The Hunter (1980)


Steve McQueen's last two films (Tom Horn and The Hunter, both released in 1980) were both troubled productions and both flops at the box office. Which is too bad in the case of the former, which is a solid enough western and a treat to see McQueen give if not an iconic Western performance definitely a worthy inclusion to the repertoire. In the case of The Hunter, it's no masterpiece, but it's a perfect candidate for The Scenic Route.

McQueen plays Ralph "Papa" Thorson, bounty hunter extraordinaire, whose life, the opening text tells us, is getting too complicated.
As he goes about his job, he and his pregnant ladyfriend are stalked by VW-van-psycho-killer.
The line between his personal and professional life blurs and un-blurs apace.


Steve McQueen
Kathryn Harrold
Tracey Walter
LeVar Burton
And (briefly) Papa Thorson himself.

Eli Wallach and a bunch of others, too. Now let's get to the cars!

Outside of Chicago and a handful of spots around the state, Illinois looks mostly in 2018 the way it did in 1980. Altough the script has Papa travel to Texas and elsewhere, the whole movie was shot throughout Illinois, opening in Joliet:

And quite a bit in Kankakee County, IL, which has (like any non-Cook IL County) a rural element but is characterized mainly in 2018 by rte 57 and attendant gas and fast food and outlet shopping. Starting with Herscher and Bonfield and continuing into Aroma Park:

And at Greater Kankakee Airport:

The cornfield set pieces were fun for me as I recently did a work trip through the very same fields - well, not quite the same, but the same visuals at least. I don't know how much variety there is in corn and soybean fields throughout any of the Prairie states, to be honest, Illinois very much so.

The ending chase is shot - excitingly for your humble narrator - on the "El" CTA tracks of the commute I used to have (the Brown line, heading through Old Town, Chicago) and showcasing Marina City, i.e. the Marina Towers, two-of-many-but-still-cool-recognizable-Chicago-skyline features.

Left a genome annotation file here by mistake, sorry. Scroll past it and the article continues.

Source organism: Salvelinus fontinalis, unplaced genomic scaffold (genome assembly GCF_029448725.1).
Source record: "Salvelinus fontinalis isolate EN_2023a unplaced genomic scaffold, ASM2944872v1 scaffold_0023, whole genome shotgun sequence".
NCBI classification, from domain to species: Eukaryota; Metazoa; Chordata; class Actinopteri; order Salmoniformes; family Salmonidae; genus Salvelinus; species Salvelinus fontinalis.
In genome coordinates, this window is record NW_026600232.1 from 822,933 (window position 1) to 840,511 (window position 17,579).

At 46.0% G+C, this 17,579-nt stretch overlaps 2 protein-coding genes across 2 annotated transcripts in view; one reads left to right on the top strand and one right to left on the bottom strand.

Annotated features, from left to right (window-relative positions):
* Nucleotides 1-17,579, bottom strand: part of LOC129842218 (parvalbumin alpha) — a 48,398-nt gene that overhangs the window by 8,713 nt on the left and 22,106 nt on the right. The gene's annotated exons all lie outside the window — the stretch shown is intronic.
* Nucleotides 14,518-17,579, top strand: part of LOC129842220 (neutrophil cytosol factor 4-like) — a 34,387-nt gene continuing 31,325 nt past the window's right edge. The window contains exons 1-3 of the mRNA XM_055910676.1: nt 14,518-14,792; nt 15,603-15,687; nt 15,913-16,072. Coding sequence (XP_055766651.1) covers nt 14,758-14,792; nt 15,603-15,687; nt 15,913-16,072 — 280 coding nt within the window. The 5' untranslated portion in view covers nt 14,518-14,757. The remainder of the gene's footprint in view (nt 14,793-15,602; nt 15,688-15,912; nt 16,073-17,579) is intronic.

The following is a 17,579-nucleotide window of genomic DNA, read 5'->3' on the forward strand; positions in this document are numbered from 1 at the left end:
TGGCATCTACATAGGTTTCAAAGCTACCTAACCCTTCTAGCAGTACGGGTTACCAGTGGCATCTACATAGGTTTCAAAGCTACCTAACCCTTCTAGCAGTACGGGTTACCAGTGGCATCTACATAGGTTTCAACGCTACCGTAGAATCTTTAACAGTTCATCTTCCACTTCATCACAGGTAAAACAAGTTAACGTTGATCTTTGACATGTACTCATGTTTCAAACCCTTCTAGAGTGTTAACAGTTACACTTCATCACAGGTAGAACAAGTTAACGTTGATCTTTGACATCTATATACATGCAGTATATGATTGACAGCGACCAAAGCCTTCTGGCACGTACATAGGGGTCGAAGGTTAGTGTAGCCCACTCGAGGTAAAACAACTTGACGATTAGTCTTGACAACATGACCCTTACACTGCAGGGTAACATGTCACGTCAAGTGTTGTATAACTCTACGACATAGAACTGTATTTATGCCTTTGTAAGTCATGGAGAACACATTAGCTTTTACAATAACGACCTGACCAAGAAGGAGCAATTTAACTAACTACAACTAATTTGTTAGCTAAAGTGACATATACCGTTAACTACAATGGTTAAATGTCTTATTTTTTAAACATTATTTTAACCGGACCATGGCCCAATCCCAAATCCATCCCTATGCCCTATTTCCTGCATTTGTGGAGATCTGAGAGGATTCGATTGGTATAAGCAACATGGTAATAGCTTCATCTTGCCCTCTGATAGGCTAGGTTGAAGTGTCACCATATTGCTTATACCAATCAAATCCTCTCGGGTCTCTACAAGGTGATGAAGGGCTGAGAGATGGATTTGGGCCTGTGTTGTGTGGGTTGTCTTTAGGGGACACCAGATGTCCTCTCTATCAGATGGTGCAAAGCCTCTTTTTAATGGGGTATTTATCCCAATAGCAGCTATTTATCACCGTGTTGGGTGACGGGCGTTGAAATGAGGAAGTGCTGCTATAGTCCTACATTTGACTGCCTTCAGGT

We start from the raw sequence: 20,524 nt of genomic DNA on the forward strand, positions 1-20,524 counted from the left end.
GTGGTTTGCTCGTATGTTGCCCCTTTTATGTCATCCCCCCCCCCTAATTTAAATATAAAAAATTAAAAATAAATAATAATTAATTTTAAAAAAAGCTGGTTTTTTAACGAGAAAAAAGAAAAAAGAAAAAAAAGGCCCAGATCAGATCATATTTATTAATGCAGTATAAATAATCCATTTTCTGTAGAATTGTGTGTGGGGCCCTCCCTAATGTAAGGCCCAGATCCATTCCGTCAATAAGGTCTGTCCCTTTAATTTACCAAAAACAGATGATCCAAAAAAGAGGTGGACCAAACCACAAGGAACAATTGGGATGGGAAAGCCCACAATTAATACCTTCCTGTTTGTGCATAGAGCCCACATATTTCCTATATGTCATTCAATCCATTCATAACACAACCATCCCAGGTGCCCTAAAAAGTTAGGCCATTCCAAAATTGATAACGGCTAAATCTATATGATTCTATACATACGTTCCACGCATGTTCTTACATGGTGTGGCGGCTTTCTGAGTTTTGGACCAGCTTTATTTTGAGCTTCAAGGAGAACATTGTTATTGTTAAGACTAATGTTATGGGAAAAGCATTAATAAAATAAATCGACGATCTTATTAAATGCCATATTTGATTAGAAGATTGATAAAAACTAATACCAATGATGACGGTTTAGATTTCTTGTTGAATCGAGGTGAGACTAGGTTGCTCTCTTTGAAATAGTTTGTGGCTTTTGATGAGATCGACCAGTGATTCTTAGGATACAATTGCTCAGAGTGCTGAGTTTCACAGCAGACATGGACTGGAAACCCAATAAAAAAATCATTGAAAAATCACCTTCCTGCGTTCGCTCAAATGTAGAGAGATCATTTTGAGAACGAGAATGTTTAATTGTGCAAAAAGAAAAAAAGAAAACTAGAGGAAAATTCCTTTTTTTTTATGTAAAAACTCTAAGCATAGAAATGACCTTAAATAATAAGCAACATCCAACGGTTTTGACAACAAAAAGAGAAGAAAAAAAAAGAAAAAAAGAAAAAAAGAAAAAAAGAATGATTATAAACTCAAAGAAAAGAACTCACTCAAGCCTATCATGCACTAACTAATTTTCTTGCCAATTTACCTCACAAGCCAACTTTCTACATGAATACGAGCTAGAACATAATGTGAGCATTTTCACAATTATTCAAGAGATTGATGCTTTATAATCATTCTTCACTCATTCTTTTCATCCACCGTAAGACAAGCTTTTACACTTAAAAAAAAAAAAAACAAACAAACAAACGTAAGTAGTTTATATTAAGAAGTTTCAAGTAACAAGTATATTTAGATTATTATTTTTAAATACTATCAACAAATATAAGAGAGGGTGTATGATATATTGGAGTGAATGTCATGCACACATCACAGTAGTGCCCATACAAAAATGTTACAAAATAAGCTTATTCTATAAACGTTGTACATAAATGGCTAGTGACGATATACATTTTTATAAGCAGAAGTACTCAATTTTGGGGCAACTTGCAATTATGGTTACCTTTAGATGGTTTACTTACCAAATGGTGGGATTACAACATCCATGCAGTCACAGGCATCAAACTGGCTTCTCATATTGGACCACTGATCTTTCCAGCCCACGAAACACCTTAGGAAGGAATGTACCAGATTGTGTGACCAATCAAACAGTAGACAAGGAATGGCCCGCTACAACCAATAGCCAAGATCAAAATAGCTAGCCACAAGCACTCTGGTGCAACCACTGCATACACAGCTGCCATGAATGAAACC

Almost everything I've read for this blog was read on this train line commuting back and forth on the brown line.
And like Steve McQueen, I wrote the entirety of the King's Highway on top of the train car.

The various characterizations of McQueen's character (his clumsy driving, his love of La Traviata, his train set, his heart, the whole deal with his drunk cop friend - or, as Rogert Ebert put rather uncharitably in his review: "McQueen is a lousy driver. He also collects antique windup toys. He wears funny glasses. His wife is pregnant, and he attends natural childbirth classes with her. He has a dog that doesn't like him. A bunch of guys are always playing poker in his living room. In one ridiculous scene, he argues with his wife while sitting on a stepladder, wearing his funny glasses, and working on a windup toy with a screwdriver. It's all just, "business" things the actor is given to do while saying his lines."

Perhaps Ebert is correct. But none of these things bothered me. I think had Ebert saw it in 2018 like me he'd have said (1) "Hey, I'm alive! Suddenly I'm not so cranky!" and (2) "Had I known at the time of my original review that this film would have led to Midnight Run - among other things - I'd have been more forgiving"